S: Personally, I do not agree with their contention.



6. S1: It is very easy to acquire bad habits.
S6: Even good things should be done from time to time only.

P: If we do not continue to do it, we feel unhappy.
Q: The more we do a thing, the more we tend to - like doing it.
R: The force of habit should be fought against.
S: This is called the force of habit.


7. S1: In the eighteenth century people expected most of their children to die before they were grown up.
S6: There is no obvious limit to the improvement of health that cail be brought about by medicine.

P: Improvement began at the beginning of the nineteenth century, chiefly owing to vaccination.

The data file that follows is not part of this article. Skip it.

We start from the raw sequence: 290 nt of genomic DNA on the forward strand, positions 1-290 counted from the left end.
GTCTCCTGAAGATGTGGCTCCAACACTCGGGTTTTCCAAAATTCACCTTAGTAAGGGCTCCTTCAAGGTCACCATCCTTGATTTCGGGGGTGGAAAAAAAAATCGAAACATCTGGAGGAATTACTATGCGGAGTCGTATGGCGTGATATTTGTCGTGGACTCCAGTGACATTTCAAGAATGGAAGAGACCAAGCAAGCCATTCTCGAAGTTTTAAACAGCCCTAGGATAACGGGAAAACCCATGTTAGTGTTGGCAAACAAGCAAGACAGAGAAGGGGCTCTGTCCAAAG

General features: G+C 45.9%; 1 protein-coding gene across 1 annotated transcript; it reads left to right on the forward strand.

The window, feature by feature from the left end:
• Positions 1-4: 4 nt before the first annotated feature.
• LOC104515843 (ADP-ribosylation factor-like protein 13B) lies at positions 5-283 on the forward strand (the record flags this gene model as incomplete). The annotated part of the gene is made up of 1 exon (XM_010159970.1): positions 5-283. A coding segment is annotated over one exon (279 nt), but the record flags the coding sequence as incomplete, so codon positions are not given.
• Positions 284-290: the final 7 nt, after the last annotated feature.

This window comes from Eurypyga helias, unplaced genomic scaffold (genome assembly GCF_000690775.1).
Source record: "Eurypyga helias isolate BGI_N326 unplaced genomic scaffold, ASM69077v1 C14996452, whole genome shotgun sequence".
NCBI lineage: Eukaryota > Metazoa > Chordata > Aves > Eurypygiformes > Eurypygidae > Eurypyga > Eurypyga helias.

Q: The general death rate in 1948 (10.8) was the lowest ever recorded upto that date.
R: In 1920 the infant mortality in England and Wales was 80 per thousand, in 1948 it was 34 per thousand.
S: It has continued ever since and is still continuing.


8. S1: You live either in a village or a town of India.
S6: India is our motherland.

P: Many villages and towns form a tehsil or a taluka.
Q: There are also some areas in our country called Union Territories.
R: Many tehsils or talukas form a district and many districts form a State.
S: These, together with all the states of our country make India.


9. S1: There are divergent theories of education.
S6: No actual education proceeds wholly and completely on any one of the theories.

P: There is still another which holds that education has to be considered rather in relation to community than to the other.